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Problem solving skills

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Presentation on theme: "Problem solving skills"— Presentation transcript:

1 Problem solving skills
Is it possible to teach problem solving skills?

2 ‘Problem solving is a cognitive processing directed at
achieving a goal where no solution method is obvious to the problem solver’

3 What Skills are Used in Problem
Solving? Making judgements Analytical skills Decision making Collecting information Planning

4 Survey of Key Skills: Problem-solving
During the past two years, have you been involved in any activity, whether inside or outside school/college, in which you critically reviewed an idea, concept or theory in which you questioned or cross-examined someone to extract some information? in which you identified the information needed to solve a problem?

5 What are your issues with
the teaching of Problem-Solving?

6 How do you solve problems?
What processes do you use? Can you explain them to another person? Do these processes vary depending upon the problem? Use of Cognitive Interviewing…...

7 Problem solving skills - what do we know about people who are good at it?
What is an expert? Someone who knows the domain thoroughly - solving problems comes naturally? Someone who can think of things to do even when no clear solutions suggests itself?

8 Expert problem solvers
Have a better memory for relevant details in the problem Classify problems according to their underlying principles Use well-established procedures Work forwards towards a goal (rather than backwards)

9 Model of Learning Content Understanding Collaboration Problem-solving
Communication Self-regulation

10 Requirements for Problem-Solving
Domain-dependent problem-solving strategies Content Understanding Self-regulation Metacognition Motivation Self-efficacy Planning Effort Self-monitoring

11 Understanding the Process:
‘How to Solve it’ Engage: I want to and I can Read the problem (and all the information) Listen to the tutor Learn about the situation that poses the problem Motivation Overcome panic

12 Understanding the Process:
‘How to Solve it’ Understand the problem: define Put time in to defining the problem: Discuss the problem Ask questions Can it be visualised? Restate the problem in your own words Explain the problem to someone else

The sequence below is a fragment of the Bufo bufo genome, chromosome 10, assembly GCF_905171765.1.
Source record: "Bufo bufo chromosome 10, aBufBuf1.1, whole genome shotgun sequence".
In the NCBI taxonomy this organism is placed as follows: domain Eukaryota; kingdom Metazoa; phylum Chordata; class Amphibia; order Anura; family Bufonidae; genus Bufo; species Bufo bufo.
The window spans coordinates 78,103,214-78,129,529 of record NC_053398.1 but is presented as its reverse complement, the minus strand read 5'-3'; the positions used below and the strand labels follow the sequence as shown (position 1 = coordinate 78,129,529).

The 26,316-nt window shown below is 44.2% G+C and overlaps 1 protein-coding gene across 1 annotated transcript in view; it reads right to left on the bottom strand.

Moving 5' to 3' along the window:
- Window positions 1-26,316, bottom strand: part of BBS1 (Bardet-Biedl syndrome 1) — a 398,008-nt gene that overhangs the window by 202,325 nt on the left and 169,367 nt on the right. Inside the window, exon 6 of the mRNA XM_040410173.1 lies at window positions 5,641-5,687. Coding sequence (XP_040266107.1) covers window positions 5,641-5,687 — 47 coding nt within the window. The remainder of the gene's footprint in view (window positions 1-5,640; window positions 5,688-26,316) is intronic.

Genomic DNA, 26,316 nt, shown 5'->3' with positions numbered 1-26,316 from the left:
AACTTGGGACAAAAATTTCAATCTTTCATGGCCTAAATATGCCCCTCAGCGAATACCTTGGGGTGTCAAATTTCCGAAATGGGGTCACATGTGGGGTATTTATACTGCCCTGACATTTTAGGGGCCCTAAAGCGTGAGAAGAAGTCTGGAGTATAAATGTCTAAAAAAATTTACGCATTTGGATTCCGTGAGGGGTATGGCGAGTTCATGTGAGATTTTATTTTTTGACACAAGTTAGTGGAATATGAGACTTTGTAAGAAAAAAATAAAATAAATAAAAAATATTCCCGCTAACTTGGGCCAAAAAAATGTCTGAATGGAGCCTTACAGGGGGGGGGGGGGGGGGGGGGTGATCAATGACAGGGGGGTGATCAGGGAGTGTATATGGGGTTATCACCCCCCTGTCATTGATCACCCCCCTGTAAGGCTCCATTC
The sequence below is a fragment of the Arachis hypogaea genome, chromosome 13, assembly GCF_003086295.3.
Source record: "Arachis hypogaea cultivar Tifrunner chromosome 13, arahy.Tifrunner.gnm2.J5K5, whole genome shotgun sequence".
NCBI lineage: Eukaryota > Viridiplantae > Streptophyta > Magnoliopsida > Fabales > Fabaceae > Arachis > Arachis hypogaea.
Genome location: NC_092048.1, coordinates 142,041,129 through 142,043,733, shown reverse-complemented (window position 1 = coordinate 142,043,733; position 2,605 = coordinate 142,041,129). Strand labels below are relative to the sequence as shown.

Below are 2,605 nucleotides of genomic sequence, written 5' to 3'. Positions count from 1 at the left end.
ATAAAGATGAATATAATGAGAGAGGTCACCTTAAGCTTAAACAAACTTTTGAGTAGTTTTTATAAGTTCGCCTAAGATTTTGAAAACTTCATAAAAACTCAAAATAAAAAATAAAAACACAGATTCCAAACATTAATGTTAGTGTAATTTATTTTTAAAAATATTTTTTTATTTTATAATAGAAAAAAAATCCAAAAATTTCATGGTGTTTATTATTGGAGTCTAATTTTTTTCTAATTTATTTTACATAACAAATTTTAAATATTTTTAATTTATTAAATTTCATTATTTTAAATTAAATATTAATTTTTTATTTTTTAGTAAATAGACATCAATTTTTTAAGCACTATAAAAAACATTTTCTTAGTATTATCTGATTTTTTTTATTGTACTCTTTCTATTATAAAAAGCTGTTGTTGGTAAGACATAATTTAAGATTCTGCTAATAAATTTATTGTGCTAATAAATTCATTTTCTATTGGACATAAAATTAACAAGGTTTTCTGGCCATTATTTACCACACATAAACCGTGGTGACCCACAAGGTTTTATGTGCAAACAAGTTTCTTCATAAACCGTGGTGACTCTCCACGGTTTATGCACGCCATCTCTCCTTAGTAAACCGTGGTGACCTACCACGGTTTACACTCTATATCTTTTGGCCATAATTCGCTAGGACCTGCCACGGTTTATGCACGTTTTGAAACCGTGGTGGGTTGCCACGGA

13 Understanding the Process:
‘How to Solve it’ Plan a procedure to solve the problem Prior experience? Data available Content knowledge Patterns Estimation Alternate solutions Feasibility

14 Understanding the Process:
‘How to Solve it’ Collection of required data & knowledge May be necessary to reach a solution on imperfect knowledge

15 Understanding the Process:
‘How to Solve it’ Select preferred solution: use and evaluate Check each step Can you determine clearly that each step is correct? Can you prove that each step is correct?

16 Understanding the Process:
‘How to Solve it’ Reflect on the process Are you certain you solved the problem? Can you check the result and your argument? Can use alternate solutions? What did you actually do? Can you explain this to another? Can you use the result &/or method for another problem?

17 Defining the problem Collect all the relevant information
Clarify background issues What are the constraints? Are there sub-problems that can be dealt with separately? Can the problem now be formulated?

18 Brainstorming Brainstorm to produce a wide range of possible solutions to the problem Record uncritically/no comments at this stage Use a group of people Divergent thinking

19 Information required In biosciences we can do experiments which are carefully designed, implemented and controlled There is a vast amount of information in the literature Collate the data accumulated - are there trends and relationships that help?

20 Bringing back the data Collection of the data needs to be followed by presentation to the group Person doing this will need to digest the information Person doing this will need some presentation skills Critical thinking skills required

21 Do we have a preferred solution?
What criteria can be devised? Evaluate each possible solution in the light of these criteria Reject solutions that do not meet these criteria Judgements - strengths and weaknesses Now have one or two solutions that meet the criteria?